Spatial variation of total CO2 and total alkalinity in the northern Indian Ocean: A novel approach for the quantification of anthropogenic CO2 in seawater
As part of a cooperative effort of the Joint Global Ocean Flux Study (JGOFS) and of the World Ocean Circulation Experiment (WOCE) program, we have measured total CO2 (TCO2) and total alkalinity (TA) along three sections in the northern Indian Ocean. One section through the Gulf of Aden to the Arabian Sea is parallel to the coast of Yemen. One section is across the Arabian Sea along the nominal 9N latitude and the other section is across the Bay of Bengal along the nominal 10N latitude. The measurements were performed on board R/V Knorr in September-October 1995. The primary purpose of this work is to understand the penetration of anthropogenic CO2 along these ocean sections. Here, we present a novel approach to the calculation of anthropogenic CO2 in the ocean based upon the fundamentals of water-sources mixing. Consequently, we first describe the observations and mixing of water-sources before we describe the quantification of anthropogenic CO2 concentrations in these waters. The data show large spatial variations in surface seawater of both total CO2 (up to 50 µmol kg-1) and total alkalinity (up to 40 µmol kg-1). The variations are mainly associated with physical processes characterized by water masses of different temperature and salinity. For example, at depths we observed low TCO2 concentration at longitude 54E ± 2E associated with the low-salinity water mass flowing northward. The contrasts between the sections across the Arabian Sea and the Bay of Bengal emphasize the large property differences between the two ocean basins. Multiparametric analyses on the data clearly show the relative contributions of different water-sources in each of the ocean sections. The mixing coefficients calculated from the multiparametric analyses are further used to quantify anthropogenic CO2 concentrations in each water-source. The results indicate that the surface water-sources contain 47.8, 42.1 and 50.4 µmol kg-1 in the Gulf of Aden, the Arabian Sea and the Bay of Bengal, respectively. In the surface waters there is slightly more anthropogenic CO2 across the Bay of Bengal than across the Arabian Sea. In contrast, anthropogenic CO2 has penetrated significantly deeper in the Gulf of Aden than in the Arabian Sea and in the Bay of Bengal.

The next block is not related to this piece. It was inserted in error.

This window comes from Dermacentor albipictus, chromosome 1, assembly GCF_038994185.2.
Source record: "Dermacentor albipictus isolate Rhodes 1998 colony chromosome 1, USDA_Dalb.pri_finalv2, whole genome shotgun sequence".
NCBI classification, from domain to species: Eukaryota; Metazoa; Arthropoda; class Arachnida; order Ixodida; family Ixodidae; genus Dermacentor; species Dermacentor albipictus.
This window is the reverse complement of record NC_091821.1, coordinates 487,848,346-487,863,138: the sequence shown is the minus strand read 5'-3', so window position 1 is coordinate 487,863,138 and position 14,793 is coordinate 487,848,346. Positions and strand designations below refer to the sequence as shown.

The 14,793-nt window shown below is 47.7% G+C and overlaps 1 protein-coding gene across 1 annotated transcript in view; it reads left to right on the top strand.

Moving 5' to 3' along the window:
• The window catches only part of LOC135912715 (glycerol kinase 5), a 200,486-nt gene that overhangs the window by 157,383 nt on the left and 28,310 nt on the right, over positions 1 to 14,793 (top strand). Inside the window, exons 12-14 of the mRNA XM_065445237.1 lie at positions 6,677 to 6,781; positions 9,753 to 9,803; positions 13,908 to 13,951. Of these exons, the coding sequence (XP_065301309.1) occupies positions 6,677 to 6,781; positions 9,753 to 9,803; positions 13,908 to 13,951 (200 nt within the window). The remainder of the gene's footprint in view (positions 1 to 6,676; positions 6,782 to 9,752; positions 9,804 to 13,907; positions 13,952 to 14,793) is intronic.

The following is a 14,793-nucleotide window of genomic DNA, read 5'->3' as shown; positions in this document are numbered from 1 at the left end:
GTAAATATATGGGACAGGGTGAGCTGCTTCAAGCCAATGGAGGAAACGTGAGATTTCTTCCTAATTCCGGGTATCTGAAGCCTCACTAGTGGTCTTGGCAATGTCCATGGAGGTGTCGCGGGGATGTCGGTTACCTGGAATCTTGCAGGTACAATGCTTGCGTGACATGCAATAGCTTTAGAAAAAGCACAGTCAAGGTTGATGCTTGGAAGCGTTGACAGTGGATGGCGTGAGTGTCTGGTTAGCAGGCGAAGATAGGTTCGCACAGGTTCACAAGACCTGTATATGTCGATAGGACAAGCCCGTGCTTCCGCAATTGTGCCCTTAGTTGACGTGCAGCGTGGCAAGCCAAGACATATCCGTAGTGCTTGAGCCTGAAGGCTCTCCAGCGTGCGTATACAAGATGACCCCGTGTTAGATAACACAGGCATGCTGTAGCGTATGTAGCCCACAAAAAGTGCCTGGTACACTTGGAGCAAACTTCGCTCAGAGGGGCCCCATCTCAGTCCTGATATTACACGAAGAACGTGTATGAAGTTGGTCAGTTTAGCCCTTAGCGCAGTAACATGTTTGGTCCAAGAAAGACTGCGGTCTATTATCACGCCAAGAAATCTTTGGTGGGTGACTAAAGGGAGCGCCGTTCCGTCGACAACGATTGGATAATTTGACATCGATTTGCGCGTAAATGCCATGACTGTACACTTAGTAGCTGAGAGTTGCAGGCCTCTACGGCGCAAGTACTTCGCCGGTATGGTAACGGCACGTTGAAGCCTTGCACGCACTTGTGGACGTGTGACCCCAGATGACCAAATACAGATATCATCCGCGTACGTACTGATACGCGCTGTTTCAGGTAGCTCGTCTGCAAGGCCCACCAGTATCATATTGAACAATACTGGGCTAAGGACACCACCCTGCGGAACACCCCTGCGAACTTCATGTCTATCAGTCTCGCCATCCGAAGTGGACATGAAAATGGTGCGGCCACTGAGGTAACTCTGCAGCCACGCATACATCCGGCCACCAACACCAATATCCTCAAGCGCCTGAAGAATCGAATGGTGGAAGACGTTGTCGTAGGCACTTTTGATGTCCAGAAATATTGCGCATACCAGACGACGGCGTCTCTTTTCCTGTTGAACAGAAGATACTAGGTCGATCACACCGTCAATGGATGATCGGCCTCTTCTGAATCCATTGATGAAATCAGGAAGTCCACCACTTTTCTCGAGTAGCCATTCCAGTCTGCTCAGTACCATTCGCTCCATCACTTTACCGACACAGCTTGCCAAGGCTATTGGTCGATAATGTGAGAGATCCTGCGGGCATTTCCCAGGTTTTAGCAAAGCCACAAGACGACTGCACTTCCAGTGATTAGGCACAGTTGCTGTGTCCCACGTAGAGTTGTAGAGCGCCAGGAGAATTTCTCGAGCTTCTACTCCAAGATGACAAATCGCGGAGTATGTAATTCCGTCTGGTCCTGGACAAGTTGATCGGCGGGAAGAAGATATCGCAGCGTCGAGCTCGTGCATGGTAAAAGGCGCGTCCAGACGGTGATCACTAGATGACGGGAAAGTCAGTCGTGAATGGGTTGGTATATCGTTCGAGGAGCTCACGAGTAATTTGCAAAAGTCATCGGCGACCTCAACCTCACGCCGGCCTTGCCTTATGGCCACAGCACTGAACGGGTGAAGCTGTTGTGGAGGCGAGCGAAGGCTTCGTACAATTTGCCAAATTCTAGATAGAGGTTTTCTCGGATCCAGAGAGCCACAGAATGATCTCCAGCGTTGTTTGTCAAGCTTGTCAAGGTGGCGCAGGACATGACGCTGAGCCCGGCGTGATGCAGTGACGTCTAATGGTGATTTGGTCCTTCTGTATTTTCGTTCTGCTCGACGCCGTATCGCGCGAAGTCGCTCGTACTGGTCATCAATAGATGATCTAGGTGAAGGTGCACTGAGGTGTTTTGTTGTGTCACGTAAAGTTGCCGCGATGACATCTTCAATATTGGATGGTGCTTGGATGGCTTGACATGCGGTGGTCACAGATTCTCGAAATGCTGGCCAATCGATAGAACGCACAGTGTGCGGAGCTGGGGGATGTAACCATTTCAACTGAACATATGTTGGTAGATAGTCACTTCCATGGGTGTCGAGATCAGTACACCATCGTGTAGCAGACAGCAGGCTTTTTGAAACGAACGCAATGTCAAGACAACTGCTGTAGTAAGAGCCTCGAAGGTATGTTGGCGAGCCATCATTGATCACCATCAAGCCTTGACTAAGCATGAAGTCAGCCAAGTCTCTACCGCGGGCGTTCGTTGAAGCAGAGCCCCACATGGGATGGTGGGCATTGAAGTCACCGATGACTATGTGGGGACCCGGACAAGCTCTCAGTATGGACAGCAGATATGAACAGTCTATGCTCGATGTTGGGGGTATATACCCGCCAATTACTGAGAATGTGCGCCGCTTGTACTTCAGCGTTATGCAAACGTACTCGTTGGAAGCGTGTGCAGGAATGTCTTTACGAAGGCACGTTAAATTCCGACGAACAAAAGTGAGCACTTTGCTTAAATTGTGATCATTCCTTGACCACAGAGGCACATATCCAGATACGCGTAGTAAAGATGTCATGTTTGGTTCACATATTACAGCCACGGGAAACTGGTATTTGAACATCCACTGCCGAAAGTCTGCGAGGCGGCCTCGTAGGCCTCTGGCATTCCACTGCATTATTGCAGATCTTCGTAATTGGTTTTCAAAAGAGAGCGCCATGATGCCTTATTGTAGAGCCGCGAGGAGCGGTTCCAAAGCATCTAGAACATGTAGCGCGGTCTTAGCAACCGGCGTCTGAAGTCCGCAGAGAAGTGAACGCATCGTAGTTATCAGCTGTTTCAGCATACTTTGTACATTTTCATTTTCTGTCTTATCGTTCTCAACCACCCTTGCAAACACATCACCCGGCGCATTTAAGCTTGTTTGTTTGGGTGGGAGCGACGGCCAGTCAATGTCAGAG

No Supplementary Data.
No Article Media
Document Type: Research Article
Publication date: January 1, 1999
More about this publication?
- The Journal of Marine Research, one of the oldest journals in American marine science, publishes peer-reviewed research articles covering a broad array of topics in physical, biological and chemical oceanography. Articles that deal with processes, as well as those that report significant observations, are welcome. Biological studies involving coupling between ecological and physical processes are preferred over those that report systematics. The editors strive always to serve authors and readers in the academic oceanographic community by publishing papers vital to the marine research in the long and rich tradition of the Sears Foundation for Marine Research. We welcome you to the Journal of Marine Research.
- Editorial Board
- Information for Authors
- Subscribe to this Title
- Purchase The Sea
- Ingenta Connect is not responsible for the content or availability of external websites